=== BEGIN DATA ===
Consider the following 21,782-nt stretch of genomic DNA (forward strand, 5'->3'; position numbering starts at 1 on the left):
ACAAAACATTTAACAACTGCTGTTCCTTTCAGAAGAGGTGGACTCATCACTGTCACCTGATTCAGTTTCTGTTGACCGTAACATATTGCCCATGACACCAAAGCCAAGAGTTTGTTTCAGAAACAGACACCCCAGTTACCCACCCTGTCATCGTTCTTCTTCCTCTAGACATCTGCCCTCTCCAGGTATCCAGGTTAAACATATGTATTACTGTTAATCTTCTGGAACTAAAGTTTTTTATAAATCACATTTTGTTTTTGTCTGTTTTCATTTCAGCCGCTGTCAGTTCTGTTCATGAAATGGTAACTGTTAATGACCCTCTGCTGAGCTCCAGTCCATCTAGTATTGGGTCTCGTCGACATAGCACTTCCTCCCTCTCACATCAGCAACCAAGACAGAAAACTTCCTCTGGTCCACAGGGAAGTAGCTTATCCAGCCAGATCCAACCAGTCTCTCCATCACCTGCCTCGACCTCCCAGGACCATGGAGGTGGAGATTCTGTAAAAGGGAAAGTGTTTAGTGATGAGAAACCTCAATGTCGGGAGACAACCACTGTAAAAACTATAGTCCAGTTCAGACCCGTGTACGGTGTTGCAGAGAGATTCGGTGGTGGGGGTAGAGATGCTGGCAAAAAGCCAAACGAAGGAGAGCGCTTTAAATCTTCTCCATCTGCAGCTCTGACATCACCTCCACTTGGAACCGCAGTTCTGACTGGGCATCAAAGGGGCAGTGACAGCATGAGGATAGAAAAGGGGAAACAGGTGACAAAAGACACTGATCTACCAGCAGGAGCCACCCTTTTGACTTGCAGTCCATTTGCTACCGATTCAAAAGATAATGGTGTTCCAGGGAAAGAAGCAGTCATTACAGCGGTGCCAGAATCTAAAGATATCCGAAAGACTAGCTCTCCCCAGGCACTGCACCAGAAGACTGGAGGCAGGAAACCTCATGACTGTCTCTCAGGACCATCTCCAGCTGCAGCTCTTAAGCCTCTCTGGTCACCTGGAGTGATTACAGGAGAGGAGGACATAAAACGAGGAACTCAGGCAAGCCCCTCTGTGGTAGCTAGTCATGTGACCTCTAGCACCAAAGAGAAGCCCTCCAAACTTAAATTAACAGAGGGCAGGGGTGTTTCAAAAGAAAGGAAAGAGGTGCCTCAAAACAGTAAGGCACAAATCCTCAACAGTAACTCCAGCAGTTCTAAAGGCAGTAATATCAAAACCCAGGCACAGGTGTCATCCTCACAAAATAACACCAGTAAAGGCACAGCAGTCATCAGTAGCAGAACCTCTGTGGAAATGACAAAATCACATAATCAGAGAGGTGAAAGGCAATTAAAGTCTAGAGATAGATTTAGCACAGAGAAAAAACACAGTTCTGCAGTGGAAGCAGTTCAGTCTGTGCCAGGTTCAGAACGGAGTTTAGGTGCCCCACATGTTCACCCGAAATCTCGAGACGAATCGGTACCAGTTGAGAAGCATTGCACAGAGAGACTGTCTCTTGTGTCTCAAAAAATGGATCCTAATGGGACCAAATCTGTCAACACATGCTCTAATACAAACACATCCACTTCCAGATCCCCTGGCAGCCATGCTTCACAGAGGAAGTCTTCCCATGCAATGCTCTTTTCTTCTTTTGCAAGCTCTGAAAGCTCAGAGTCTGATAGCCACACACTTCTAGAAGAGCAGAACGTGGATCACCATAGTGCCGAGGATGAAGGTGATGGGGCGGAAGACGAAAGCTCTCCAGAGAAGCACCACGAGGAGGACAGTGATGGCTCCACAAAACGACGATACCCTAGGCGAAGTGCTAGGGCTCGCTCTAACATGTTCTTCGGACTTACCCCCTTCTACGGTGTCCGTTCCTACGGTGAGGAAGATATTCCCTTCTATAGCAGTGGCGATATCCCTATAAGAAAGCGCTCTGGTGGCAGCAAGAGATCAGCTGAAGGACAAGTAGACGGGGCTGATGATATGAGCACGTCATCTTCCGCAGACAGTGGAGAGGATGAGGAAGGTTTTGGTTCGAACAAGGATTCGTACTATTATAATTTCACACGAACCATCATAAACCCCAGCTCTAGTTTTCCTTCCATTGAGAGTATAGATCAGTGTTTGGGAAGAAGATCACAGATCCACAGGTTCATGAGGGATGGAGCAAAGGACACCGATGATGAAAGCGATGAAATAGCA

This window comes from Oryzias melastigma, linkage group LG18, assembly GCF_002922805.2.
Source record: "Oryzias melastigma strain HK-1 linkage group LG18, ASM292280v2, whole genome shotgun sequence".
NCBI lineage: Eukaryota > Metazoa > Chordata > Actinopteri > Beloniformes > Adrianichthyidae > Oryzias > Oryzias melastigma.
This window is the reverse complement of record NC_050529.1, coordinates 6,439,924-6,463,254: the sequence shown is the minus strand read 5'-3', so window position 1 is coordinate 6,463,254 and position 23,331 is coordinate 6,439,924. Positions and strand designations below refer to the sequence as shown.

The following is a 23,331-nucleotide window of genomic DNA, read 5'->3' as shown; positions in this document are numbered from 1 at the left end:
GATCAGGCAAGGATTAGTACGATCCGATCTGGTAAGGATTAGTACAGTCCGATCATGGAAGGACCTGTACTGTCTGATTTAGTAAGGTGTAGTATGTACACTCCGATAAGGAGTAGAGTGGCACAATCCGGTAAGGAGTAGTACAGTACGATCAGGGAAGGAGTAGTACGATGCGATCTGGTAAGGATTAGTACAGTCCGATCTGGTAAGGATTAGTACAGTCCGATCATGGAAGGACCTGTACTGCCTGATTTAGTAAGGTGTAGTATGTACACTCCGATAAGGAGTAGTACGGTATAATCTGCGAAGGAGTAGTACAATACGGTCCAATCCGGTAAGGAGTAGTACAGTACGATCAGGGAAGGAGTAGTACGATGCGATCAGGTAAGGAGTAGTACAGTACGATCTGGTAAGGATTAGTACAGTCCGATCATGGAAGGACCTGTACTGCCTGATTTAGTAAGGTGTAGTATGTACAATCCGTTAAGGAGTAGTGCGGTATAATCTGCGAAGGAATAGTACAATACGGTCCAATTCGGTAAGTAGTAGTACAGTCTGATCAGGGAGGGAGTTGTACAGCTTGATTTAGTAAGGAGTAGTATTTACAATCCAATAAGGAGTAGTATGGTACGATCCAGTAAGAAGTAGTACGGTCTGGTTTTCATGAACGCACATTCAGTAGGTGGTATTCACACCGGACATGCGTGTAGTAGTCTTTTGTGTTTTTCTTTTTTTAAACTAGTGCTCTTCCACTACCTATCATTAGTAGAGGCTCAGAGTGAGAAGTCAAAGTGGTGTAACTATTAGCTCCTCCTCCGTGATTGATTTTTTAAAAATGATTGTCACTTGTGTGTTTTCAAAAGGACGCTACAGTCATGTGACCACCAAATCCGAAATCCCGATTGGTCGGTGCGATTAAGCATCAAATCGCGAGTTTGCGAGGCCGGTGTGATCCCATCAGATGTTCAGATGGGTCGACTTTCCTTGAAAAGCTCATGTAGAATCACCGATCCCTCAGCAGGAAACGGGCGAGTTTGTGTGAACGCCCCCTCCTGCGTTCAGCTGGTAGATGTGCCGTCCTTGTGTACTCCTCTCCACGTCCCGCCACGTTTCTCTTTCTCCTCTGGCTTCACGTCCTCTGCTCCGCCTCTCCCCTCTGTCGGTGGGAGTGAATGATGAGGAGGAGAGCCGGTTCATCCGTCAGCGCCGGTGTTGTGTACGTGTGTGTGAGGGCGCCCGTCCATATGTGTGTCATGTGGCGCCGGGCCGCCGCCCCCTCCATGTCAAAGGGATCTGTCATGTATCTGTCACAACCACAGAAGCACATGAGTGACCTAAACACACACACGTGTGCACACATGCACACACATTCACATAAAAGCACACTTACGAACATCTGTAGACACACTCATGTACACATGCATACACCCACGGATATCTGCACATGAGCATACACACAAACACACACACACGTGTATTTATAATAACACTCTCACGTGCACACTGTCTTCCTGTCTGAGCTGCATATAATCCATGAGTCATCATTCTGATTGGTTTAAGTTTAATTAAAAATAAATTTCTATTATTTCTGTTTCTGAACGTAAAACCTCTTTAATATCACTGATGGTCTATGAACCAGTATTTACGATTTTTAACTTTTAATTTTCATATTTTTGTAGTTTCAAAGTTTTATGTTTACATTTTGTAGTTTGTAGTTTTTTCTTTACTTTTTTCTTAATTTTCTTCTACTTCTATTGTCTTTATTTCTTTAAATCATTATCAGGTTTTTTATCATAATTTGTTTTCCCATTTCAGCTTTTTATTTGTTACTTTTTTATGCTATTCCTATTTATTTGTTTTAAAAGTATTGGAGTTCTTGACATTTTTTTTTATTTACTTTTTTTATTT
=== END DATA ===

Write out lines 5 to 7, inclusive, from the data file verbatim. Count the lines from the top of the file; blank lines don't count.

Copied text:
NCBI lineage: Eukaryota > Metazoa > Chordata > Actinopteri > Beloniformes > Adrianichthyidae > Oryzias > Oryzias melastigma.
This window is the reverse complement of record NC_050529.1, coordinates 6,439,924-6,463,254: the sequence shown is the minus strand read 5'-3', so window position 1 is coordinate 6,463,254 and position 23,331 is coordinate 6,439,924. Positions and strand designations below refer to the sequence as shown.

The following is a 23,331-nucleotide window of genomic DNA, read 5'->3' as shown; positions in this document are numbered from 1 at the left end: